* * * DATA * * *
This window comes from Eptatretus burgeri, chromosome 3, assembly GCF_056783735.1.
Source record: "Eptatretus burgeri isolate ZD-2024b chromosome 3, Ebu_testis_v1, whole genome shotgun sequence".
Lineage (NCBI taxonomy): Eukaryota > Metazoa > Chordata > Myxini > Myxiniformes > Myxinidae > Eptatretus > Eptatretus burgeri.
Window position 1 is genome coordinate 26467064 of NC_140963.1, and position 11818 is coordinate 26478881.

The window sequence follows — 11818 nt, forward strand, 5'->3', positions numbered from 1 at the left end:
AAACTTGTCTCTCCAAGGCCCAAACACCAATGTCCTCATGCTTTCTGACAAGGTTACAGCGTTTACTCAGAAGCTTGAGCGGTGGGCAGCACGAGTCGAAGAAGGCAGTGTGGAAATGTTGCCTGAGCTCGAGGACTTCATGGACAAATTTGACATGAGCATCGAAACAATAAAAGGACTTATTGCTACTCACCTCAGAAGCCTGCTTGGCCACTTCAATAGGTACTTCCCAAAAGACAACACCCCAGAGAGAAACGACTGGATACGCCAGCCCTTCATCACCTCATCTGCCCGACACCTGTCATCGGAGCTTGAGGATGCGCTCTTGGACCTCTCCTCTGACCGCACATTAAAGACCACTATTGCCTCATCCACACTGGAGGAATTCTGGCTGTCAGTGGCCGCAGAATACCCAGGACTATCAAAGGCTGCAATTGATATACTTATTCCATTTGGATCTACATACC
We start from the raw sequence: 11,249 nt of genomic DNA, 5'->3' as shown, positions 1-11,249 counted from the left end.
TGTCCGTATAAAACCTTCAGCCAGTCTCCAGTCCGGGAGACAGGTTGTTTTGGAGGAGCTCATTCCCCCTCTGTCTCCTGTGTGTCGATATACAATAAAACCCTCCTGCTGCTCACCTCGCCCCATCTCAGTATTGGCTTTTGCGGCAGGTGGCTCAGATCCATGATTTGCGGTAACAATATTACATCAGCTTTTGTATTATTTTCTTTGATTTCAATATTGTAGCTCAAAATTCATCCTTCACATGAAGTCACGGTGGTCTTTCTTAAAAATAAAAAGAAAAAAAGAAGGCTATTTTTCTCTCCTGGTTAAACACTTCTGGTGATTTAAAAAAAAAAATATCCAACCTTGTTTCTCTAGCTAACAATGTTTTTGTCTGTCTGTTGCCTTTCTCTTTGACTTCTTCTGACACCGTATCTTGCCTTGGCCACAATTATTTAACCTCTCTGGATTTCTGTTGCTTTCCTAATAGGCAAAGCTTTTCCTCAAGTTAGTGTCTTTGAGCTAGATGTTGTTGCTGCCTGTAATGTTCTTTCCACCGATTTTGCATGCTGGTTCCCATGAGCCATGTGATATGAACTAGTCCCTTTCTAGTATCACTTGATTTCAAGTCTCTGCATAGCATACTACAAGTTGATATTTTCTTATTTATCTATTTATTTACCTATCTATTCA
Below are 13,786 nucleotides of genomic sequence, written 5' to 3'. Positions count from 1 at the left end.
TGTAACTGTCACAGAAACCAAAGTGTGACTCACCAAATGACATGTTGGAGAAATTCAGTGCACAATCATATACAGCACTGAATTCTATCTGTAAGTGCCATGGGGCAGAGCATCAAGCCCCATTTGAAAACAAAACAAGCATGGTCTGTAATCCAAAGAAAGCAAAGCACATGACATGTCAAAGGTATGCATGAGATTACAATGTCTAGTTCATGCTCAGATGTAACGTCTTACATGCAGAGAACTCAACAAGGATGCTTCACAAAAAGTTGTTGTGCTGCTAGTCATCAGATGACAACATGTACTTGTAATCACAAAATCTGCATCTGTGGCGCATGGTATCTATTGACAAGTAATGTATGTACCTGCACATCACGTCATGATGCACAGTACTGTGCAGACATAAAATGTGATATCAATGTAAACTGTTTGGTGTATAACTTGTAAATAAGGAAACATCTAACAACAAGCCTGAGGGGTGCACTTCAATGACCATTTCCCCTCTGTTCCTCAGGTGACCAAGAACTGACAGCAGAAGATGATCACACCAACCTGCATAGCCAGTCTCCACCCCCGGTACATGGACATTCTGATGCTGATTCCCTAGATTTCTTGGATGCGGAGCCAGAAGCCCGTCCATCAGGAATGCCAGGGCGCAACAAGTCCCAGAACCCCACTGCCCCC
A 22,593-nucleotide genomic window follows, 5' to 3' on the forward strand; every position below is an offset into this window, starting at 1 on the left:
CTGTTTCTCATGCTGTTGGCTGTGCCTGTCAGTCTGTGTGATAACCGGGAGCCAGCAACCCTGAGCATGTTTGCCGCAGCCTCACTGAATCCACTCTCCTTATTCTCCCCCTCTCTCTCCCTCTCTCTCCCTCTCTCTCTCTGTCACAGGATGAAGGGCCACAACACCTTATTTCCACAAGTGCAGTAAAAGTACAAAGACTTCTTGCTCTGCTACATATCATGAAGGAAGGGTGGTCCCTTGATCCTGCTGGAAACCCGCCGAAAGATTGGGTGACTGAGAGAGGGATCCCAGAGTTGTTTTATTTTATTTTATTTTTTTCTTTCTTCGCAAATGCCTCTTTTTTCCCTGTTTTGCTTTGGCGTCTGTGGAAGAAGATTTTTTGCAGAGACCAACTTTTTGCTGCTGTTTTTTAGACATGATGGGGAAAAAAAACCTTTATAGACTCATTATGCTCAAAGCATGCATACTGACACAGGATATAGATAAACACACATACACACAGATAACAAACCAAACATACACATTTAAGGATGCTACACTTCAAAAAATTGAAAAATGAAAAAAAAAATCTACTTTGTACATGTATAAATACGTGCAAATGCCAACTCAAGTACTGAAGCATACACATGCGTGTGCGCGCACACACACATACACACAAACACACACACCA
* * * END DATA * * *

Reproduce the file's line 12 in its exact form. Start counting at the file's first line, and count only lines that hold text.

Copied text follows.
CTGTTTCTCATGCTGTTGGCTGTGCCTGTCAGTCTGTGTGATAACCGGGAGCCAGCAACCCTGAGCATGTTTGCCGCAGCCTCACTGAATCCACTCTCCTTATTCTCCCCCTCTCTCTCCCTCTCTCTCCCTCTCTCTCTCTGTCACAGGATGAAGGGCCACAACACCTTATTTCCACAAGTGCAGTAAAAGTACAAAGACTTCTTGCTCTGCTACATATCATGAAGGAAGGGTGGTCCCTTGATCCTGCTGGAAACCCGCCGAAAGATTGGGTGACTGAGAGAGGGATCCCAGAGTTGTTTTATTTTATTTTATTTTTTTCTTTCTTCGCAAATGCCTCTTTTTTCCCTGTTTTGCTTTGGCGTCTGTGGAAGAAGATTTTTTGCAGAGACCAACTTTTTGCTGCTGTTTTTTAGACATGATGGGGAAAAAAAACCTTTATAGACTCATTATGCTCAAAGCATGCATACTGACACAGGATATAGATAAACACACATACACACAGATAACAAACCAAACATACACATTTAAGGATGCTACACTTCAAAAAATTGAAAAATGAAAAAAAAAATCTACTTTGTACATGTATAAATACGTGCAAATGCCAACTCAAGTACTGAAGCATACACATGCGTGTGCGCGCACACACACATACACACAAACACACACACCA